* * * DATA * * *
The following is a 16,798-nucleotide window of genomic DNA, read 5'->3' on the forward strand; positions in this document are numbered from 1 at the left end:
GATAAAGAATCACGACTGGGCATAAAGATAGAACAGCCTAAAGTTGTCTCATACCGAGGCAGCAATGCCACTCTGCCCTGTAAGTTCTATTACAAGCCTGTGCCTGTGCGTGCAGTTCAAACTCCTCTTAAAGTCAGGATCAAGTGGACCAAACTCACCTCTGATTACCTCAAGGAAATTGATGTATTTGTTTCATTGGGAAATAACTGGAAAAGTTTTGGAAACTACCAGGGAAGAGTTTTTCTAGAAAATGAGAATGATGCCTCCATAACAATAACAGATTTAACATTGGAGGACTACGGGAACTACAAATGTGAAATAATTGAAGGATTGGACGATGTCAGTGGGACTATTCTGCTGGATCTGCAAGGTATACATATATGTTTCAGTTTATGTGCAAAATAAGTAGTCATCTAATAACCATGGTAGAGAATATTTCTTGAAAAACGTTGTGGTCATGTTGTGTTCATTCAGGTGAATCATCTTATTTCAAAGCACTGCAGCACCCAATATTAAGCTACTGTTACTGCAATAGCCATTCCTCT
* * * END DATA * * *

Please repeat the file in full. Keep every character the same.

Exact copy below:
The following is a 16,798-nucleotide window of genomic DNA, read 5'->3' on the forward strand; positions in this document are numbered from 1 at the left end:
GATAAAGAATCACGACTGGGCATAAAGATAGAACAGCCTAAAGTTGTCTCATACCGAGGCAGCAATGCCACTCTGCCCTGTAAGTTCTATTACAAGCCTGTGCCTGTGCGTGCAGTTCAAACTCCTCTTAAAGTCAGGATCAAGTGGACCAAACTCACCTCTGATTACCTCAAGGAAATTGATGTATTTGTTTCATTGGGAAATAACTGGAAAAGTTTTGGAAACTACCAGGGAAGAGTTTTTCTAGAAAATGAGAATGATGCCTCCATAACAATAACAGATTTAACATTGGAGGACTACGGGAACTACAAATGTGAAATAATTGAAGGATTGGACGATGTCAGTGGGACTATTCTGCTGGATCTGCAAGGTATACATATATGTTTCAGTTTATGTGCAAAATAAGTAGTCATCTAATAACCATGGTAGAGAATATTTCTTGAAAAACGTTGTGGTCATGTTGTGTTCATTCAGGTGAATCATCTTATTTCAAAGCACTGCAGCACCCAATATTAAGCTACTGTTACTGCAATAGCCATTCCTCT